The Bombay High Court has asked Solicitor General Tushar Mehta to reconsider the Centre's stance that social media platforms can choose to ignore FCU notifications.
During the hearing, Mehta had argued that when the FCU notifies a social media intermediary about 'fake or false content,' the intermediary is not obligated to immediately remove or delete the content.
Instead, it can choose to address the matter in a judicial court, and such a choice does not automatically result in the loss of safe harbour protection.
At the conclusion of the hearing, the judges raised questions about the necessity of the FCU if it does not impose obligations on those sharing flagged content.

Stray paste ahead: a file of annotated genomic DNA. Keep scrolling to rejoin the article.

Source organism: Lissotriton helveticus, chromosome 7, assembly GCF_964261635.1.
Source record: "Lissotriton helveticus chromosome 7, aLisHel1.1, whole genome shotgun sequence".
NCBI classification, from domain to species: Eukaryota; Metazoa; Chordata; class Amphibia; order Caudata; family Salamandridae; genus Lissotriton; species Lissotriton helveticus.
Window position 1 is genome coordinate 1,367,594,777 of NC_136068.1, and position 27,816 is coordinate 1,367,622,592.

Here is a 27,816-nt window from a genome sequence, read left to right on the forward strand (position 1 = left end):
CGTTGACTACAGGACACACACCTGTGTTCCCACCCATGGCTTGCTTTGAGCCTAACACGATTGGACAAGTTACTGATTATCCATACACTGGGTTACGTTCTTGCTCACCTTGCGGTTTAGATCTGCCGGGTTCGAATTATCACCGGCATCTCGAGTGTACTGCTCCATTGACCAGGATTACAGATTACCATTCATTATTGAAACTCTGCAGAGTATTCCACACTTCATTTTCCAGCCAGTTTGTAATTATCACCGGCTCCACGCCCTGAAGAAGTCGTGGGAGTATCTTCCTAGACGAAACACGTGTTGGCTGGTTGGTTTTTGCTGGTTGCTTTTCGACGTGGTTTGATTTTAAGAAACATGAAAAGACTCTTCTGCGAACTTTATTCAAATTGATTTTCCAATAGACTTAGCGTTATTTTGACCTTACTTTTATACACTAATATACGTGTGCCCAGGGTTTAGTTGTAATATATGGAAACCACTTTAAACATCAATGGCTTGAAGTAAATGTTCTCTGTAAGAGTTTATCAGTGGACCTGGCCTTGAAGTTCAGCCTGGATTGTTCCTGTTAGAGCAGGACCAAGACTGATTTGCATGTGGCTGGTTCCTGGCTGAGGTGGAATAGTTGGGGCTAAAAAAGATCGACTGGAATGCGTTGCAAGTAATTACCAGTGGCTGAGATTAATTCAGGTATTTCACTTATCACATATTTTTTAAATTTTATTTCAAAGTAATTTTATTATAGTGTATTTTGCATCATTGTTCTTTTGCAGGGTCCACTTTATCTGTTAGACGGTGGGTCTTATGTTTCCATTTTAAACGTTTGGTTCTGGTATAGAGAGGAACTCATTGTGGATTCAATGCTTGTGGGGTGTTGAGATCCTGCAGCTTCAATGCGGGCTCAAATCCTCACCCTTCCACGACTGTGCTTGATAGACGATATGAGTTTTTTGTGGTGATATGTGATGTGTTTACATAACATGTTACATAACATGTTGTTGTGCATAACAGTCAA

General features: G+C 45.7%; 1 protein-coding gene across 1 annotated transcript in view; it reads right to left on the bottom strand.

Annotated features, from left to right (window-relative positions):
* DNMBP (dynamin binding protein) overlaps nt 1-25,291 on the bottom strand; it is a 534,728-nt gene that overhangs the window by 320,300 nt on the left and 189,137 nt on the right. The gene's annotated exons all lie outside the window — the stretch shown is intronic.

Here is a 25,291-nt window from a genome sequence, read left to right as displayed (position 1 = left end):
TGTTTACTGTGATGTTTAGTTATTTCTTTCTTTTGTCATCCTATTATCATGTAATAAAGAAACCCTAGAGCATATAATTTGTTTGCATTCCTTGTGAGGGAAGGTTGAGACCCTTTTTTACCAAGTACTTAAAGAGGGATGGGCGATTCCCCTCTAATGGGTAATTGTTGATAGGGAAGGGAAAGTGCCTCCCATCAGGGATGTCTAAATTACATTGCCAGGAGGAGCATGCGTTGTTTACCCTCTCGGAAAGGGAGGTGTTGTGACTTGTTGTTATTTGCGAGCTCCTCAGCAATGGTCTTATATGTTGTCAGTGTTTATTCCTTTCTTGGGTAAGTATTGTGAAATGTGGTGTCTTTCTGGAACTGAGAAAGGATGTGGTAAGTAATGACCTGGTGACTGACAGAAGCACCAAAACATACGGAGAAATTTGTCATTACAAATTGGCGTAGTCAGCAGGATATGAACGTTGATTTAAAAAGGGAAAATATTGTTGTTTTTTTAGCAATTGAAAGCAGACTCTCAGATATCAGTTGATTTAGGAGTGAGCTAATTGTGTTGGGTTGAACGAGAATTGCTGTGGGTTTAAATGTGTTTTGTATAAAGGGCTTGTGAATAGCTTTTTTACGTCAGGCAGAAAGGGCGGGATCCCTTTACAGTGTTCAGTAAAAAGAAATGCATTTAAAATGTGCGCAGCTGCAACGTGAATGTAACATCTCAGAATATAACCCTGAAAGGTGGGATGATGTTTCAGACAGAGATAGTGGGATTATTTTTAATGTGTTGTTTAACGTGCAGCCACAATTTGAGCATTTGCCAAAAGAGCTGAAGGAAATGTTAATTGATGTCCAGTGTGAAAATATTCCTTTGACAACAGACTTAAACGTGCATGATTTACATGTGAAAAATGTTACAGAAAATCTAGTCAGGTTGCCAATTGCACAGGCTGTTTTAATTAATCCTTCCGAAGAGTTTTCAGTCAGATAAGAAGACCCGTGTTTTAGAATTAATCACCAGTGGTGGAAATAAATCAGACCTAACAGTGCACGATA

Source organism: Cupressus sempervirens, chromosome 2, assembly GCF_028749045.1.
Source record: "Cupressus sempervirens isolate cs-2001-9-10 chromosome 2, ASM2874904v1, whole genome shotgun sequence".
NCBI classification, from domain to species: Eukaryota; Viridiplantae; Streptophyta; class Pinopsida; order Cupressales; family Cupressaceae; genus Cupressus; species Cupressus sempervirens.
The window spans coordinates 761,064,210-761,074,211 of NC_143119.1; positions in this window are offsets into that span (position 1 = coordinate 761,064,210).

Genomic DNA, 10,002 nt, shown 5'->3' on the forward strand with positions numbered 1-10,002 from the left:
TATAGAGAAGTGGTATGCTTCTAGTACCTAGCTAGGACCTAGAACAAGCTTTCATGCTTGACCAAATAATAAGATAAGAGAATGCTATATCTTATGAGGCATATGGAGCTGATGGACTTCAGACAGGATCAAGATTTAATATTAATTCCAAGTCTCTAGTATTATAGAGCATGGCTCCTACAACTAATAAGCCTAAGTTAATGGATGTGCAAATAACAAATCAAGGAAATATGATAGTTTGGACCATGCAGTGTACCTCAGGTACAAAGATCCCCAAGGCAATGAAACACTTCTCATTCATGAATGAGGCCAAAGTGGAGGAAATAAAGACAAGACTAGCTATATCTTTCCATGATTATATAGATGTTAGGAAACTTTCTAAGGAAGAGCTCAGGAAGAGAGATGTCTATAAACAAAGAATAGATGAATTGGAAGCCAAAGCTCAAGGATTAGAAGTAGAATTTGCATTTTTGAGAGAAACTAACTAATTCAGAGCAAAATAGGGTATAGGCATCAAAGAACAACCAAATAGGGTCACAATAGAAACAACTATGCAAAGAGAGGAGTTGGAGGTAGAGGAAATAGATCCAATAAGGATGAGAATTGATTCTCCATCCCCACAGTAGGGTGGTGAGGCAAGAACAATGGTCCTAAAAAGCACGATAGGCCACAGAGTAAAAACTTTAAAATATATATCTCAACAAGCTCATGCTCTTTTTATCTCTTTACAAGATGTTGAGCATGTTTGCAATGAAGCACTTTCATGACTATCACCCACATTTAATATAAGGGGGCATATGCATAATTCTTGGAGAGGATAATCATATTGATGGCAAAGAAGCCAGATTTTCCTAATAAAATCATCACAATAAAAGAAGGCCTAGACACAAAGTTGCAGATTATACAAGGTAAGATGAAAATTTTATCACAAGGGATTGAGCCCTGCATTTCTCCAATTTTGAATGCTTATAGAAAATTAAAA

They pointed out that the Press Information Bureau's fact-check unit continues to operate, unless the new amendment intends to enforce stricter compliance.
The Bombay High Court has asked the solicitor general to consult government officers on the stand of the fact check unit (FCU) rule.
A bench comprising Justices Gautam Patel and Neela Gokhale was hearing the petitions challenging the constitutionality of the rule that permits the government to establish an FCU.
This FCU is part of the Intermediary Guidelines and Digital Media Ethics Code, which were amended in April under the Information Technology (IT) Act.
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